Wednesday, June 01, 2005

Reading List
Many, many thanks to Tom Herbst for keeping the fire lit over the holiday weekend whilst I was off at the lake with the family. I did without e-mail for five days (actually almost six, since I didn't check it until this morning, even though we got back last night) and without news of any sort between Friday night and Monday morning. And enjoyed it.

Appearing in my e-mail this morning is a forward from a friend of a list, compiled by the conservative magazine Human Events, of the Ten Most Harmful Books of the 19th and 20th Centuries. It's most interesting, and headed up by The Communist Manifesto--because if there's one thing the old-line conservatives at Human Events hate, it's the damn evil Commies. A few of them are still pissed at Harry Truman for losing China--which explains the inclusion of Quotations from Chairman Mao on the list. It's kind of funny to see them dissing Mao, though, given how American conservatism got from where it was after the Goldwater debacle of 1964 to where it is today by never losing sight of the prize and taking advantage of its opportunities in a doggedly persistent way not unlike that in which Mao took power in China. And their Commie-phobia causes them to utterly miss the point of Betty Friedan's The Feminine Mystique.

The intellectual blinders that conservatives have to wear to keep their heads from exploding out of cognitive dissonance lead them to some bizarre observations about the books they find harmful. They blame John Dewey's Democracy and Education for "nurturing the Clinton generation" as if none of them ever attended an American school following World War II. (They're right about its "pompous and opaque prose," though.) They take out after the Kinsey Report as if to blame it for exploding their cherished belief that they were brought by the stork or found under a toadstool, and not because Mom and Dad did the nasty. (And also for making it possible to talk about homosexuality, because if we ignored it, it certainly would go away.) But their pull-quote from Nietzsche's Beyond Good and Evil is the blindest of all. They criticize his view that "Life itself is essentially appropriation, injury, overpowering of the strange and weaker, suppression, severity, imposition of one’s own forms, incorporation and, at the least and mildest, exploitation," when that's the very thing corporate conservatism seeks to do.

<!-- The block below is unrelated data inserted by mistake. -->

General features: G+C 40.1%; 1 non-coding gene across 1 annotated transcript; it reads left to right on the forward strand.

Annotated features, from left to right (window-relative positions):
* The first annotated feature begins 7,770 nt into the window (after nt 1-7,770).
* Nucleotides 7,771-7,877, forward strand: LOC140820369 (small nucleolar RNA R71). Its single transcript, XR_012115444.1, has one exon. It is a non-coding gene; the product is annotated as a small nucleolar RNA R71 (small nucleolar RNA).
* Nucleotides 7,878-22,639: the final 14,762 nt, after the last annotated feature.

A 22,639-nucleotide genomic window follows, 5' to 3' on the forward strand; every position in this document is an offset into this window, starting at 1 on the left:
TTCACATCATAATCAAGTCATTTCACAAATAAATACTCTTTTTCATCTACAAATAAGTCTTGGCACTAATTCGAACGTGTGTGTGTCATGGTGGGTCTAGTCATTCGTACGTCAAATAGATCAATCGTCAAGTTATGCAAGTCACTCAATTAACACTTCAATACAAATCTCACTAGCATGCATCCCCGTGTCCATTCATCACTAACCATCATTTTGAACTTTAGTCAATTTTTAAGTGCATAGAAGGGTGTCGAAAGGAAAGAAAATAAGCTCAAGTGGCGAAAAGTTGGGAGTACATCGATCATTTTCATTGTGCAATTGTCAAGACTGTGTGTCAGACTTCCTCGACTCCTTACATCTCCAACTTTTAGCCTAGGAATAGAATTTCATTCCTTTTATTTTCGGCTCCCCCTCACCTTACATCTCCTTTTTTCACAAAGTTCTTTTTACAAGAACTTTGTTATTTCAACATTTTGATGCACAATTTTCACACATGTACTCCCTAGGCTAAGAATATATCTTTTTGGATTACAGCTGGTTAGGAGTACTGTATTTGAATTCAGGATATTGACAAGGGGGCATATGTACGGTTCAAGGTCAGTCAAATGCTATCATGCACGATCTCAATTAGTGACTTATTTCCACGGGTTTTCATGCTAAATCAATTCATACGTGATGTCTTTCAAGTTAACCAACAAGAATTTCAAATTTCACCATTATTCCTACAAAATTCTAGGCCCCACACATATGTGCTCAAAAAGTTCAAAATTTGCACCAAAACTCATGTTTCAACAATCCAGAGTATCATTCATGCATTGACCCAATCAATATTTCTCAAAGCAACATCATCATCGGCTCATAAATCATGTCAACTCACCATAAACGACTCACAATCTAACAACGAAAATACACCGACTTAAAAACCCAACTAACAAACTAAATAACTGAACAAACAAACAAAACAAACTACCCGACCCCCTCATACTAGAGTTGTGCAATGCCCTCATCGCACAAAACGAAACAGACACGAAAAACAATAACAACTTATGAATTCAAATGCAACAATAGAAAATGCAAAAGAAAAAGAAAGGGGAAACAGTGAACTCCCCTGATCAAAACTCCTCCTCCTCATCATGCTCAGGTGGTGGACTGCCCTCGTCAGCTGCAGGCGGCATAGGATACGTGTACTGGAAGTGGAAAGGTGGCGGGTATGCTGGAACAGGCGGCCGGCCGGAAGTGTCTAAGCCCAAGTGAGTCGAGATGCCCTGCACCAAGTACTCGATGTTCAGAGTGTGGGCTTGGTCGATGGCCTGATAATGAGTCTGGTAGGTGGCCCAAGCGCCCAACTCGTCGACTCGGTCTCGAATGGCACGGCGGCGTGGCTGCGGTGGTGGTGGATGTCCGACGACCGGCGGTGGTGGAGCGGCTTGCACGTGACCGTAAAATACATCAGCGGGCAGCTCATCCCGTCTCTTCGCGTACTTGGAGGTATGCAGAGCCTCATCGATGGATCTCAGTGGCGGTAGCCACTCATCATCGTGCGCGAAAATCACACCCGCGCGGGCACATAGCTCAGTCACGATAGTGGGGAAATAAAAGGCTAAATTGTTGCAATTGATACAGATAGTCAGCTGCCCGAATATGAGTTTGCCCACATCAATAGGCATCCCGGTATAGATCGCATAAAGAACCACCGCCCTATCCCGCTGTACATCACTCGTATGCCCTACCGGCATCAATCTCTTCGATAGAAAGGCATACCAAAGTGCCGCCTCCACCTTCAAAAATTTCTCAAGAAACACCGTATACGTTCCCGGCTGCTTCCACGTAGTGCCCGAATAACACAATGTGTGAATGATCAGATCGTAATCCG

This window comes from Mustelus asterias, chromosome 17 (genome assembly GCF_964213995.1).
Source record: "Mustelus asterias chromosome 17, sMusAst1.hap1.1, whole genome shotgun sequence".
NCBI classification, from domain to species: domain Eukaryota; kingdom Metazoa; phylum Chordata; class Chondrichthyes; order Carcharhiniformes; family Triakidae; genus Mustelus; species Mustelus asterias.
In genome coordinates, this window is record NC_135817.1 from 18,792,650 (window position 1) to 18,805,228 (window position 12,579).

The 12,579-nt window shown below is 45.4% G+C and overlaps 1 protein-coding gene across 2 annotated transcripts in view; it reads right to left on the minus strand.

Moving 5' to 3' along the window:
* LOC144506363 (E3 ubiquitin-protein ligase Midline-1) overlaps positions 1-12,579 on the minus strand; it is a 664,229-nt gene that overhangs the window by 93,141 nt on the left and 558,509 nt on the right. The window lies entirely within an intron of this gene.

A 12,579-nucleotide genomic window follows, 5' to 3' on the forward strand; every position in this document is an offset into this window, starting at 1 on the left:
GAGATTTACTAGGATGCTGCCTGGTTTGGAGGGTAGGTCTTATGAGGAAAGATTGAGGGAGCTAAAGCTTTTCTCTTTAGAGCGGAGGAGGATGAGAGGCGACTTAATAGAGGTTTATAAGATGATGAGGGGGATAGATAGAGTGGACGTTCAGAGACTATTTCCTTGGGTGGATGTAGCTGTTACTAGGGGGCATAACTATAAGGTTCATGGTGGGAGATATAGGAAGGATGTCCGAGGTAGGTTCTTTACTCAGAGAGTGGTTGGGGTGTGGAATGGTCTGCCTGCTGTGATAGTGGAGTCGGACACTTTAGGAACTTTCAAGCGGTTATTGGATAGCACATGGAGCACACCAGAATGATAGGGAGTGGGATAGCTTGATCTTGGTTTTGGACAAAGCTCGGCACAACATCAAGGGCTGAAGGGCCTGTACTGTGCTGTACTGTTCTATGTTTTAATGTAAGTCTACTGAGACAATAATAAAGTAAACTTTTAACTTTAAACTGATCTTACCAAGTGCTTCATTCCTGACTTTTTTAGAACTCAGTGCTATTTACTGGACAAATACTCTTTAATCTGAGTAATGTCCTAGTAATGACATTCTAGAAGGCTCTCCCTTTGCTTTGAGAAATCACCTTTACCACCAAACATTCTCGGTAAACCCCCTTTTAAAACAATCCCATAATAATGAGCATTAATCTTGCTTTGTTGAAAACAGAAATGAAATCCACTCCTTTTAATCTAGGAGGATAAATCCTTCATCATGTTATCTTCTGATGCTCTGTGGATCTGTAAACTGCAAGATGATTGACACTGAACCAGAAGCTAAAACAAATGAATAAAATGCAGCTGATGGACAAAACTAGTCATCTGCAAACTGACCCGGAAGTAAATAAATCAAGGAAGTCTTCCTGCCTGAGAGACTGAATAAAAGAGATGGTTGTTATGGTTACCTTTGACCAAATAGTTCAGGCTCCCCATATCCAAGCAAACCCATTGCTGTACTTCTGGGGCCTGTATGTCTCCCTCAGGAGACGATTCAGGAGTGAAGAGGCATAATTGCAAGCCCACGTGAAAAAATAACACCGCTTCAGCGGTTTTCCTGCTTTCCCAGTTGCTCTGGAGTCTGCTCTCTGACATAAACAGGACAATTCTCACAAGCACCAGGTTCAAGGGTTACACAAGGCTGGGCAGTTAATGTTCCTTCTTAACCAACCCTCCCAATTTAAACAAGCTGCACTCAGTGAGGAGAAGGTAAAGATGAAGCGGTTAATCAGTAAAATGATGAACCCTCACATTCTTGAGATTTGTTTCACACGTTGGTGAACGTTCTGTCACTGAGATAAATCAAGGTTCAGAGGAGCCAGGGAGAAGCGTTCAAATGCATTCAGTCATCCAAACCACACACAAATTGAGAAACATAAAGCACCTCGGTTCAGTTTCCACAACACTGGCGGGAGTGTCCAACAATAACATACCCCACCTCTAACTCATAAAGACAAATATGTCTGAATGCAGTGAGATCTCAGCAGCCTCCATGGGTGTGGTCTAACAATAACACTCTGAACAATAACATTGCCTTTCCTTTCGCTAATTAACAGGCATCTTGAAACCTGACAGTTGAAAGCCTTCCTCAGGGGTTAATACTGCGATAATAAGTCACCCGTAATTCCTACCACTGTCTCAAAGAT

John Stuart Mill's On Liberty got only an honorable mention from Human Events, but to me, it might be the most egregious inclusion on the list. That's the essay in which Mill explored the idea of the tyranny of the majority and of the right to individual freedom in the face of state control, which makes it as relevant now as it was when he wrote it some 160 years ago. As is another famous Mill quote, not from On Liberty: "Conservatives are not necessarily stupid, but most stupid people are conservative."

This page is powered by Blogger. Isn't yours?